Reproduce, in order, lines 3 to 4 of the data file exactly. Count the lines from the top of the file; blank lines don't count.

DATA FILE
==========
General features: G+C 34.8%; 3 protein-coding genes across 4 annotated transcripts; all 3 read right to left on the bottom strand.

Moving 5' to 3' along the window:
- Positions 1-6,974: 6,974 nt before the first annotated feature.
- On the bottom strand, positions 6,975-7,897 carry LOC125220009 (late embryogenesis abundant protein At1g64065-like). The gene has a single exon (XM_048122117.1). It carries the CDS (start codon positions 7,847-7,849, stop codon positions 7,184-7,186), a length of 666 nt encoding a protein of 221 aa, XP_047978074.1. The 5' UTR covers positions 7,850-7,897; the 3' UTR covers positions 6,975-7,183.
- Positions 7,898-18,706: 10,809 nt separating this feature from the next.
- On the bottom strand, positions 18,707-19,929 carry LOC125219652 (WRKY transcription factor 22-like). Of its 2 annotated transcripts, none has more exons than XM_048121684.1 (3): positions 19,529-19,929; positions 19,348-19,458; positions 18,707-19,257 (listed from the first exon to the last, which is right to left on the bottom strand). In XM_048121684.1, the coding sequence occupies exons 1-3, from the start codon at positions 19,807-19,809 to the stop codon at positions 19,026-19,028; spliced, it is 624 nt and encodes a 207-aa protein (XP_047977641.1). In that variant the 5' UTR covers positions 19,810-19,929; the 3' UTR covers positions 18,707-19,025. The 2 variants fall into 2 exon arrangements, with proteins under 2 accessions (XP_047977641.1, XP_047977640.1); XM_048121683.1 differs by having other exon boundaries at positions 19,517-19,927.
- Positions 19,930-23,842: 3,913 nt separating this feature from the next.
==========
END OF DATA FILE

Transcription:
- Positions 1-6,974: 6,974 nt before the first annotated feature.
- On the bottom strand, positions 6,975-7,897 carry LOC125220009 (late embryogenesis abundant protein At1g64065-like). The gene has a single exon (XM_048122117.1). It carries the CDS (start codon positions 7,847-7,849, stop codon positions 7,184-7,186), a length of 666 nt encoding a protein of 221 aa, XP_047978074.1. The 5' UTR covers positions 7,850-7,897; the 3' UTR covers positions 6,975-7,183.